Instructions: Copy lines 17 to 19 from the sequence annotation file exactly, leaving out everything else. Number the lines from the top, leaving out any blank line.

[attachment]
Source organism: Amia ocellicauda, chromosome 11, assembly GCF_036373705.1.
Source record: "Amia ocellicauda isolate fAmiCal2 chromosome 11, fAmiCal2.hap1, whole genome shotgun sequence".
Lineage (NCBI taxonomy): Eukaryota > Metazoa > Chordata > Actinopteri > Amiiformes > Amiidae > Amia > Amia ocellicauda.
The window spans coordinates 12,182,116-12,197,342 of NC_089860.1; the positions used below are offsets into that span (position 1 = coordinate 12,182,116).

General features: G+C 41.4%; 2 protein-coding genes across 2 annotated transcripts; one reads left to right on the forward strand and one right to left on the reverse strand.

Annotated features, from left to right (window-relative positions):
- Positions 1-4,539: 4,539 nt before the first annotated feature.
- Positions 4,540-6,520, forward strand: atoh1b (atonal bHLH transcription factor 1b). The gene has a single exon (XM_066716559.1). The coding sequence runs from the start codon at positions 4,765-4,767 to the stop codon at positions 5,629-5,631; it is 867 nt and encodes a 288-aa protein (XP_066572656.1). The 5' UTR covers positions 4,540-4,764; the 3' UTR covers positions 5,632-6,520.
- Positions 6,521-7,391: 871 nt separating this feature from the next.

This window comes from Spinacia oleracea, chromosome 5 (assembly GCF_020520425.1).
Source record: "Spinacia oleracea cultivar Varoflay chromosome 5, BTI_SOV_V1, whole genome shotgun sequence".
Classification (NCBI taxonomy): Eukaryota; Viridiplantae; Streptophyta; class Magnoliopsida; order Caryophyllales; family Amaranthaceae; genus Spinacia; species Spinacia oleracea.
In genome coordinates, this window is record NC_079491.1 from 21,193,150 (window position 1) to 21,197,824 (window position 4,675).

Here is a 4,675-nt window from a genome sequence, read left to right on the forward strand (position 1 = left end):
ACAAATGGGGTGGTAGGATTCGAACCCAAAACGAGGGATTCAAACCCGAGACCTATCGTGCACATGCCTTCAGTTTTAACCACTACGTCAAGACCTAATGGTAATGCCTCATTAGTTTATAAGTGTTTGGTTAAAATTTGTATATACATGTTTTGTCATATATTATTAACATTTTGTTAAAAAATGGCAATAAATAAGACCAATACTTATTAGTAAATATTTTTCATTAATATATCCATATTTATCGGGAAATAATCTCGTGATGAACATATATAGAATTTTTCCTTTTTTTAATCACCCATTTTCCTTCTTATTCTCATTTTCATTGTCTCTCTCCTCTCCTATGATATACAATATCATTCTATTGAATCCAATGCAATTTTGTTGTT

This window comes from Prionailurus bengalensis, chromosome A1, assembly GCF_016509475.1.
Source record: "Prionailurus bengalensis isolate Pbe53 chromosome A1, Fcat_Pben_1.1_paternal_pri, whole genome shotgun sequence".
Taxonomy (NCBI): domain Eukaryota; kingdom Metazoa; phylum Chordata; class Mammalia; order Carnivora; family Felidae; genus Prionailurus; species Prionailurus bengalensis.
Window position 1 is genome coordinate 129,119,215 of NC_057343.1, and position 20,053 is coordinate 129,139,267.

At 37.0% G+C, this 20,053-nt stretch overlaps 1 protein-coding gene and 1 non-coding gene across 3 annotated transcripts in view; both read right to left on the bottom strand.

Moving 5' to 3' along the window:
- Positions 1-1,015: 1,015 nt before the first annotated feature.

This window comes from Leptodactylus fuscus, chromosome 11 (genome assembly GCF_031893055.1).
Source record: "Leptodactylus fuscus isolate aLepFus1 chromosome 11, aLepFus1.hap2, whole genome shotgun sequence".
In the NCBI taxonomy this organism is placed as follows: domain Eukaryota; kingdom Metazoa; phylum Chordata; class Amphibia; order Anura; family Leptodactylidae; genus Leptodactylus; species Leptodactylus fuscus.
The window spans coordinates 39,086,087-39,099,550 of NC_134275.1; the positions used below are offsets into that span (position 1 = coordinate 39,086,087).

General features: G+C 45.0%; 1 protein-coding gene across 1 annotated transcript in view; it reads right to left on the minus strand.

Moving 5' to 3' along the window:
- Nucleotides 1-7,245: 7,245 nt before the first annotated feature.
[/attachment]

Source record: "Prionailurus bengalensis isolate Pbe53 chromosome A1, Fcat_Pben_1.1_paternal_pri, whole genome shotgun sequence".
Taxonomy (NCBI): domain Eukaryota; kingdom Metazoa; phylum Chordata; class Mammalia; order Carnivora; family Felidae; genus Prionailurus; species Prionailurus bengalensis.
Window position 1 is genome coordinate 129,119,215 of NC_057343.1, and position 20,053 is coordinate 129,139,267.